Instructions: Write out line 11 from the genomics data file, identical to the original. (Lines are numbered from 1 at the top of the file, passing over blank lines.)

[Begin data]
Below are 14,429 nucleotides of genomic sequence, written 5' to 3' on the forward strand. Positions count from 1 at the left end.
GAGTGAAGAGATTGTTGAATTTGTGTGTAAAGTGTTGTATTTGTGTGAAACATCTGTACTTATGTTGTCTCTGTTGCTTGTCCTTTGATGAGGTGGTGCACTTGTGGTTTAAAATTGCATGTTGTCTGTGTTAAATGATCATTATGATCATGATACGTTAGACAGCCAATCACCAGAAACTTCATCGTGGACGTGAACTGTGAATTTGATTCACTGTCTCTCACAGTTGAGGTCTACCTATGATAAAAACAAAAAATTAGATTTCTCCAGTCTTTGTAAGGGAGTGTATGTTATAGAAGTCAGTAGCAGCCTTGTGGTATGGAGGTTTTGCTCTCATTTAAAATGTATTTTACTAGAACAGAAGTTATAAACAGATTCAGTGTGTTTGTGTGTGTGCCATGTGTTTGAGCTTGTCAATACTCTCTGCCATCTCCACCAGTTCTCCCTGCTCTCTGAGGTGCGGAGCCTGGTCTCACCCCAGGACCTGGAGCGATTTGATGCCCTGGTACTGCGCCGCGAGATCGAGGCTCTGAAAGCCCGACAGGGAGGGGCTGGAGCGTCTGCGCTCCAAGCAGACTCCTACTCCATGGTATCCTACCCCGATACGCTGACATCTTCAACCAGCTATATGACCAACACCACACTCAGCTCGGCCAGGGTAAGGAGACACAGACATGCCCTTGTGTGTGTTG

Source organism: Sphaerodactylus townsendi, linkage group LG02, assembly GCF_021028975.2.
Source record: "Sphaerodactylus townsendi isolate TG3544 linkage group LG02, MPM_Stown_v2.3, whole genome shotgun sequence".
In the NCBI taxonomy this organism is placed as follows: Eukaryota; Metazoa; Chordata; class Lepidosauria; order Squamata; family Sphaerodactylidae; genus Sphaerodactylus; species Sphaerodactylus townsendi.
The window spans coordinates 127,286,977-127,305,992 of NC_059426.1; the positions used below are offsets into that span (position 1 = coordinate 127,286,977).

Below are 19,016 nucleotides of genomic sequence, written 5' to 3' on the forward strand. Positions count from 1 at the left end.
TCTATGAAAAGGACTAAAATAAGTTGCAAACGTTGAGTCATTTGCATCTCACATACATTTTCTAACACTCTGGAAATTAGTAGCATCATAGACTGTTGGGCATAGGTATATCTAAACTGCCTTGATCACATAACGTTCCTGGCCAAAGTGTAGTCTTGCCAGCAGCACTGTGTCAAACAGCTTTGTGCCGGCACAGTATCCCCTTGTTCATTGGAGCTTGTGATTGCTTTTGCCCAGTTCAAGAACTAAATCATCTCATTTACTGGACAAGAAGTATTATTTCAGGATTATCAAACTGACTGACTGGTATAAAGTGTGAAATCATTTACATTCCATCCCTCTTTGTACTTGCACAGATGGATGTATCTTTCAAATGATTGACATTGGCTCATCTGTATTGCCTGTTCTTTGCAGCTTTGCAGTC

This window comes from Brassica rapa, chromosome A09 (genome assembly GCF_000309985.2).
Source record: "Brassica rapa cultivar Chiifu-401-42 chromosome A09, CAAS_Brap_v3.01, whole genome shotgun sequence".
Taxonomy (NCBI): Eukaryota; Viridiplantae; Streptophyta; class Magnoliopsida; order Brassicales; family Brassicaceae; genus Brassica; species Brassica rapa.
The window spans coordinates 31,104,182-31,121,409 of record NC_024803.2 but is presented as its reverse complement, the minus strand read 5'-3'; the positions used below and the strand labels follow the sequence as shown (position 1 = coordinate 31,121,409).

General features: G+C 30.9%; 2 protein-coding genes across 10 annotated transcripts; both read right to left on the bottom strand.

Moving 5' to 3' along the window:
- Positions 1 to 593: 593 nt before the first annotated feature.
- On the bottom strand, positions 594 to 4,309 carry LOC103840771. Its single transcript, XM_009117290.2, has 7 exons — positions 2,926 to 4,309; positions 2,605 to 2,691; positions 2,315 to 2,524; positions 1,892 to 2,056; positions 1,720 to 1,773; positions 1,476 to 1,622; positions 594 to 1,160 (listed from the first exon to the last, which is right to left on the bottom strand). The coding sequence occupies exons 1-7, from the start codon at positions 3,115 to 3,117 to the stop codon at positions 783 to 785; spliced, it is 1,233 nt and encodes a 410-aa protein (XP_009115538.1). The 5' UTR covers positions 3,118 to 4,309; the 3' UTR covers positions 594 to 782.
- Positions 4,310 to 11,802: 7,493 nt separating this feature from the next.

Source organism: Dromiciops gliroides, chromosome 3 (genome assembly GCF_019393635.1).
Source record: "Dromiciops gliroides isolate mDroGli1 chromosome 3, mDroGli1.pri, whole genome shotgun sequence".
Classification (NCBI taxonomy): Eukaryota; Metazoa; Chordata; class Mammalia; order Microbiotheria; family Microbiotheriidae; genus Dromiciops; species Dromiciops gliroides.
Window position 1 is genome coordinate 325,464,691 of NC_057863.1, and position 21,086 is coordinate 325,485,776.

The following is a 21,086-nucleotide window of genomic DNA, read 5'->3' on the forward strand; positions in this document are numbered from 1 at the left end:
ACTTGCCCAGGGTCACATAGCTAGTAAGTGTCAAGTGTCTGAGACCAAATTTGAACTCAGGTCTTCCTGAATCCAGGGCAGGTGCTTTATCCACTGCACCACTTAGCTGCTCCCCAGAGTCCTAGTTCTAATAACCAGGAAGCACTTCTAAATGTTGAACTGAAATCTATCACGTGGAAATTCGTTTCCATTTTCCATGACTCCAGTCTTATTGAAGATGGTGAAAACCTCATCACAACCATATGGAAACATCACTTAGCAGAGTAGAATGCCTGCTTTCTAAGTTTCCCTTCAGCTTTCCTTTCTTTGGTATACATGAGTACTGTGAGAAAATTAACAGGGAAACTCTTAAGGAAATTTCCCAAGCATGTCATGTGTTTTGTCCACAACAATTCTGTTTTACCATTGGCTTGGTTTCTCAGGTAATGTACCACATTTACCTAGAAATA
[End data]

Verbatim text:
Taxonomy (NCBI): Eukaryota; Viridiplantae; Streptophyta; class Magnoliopsida; order Brassicales; family Brassicaceae; genus Brassica; species Brassica rapa.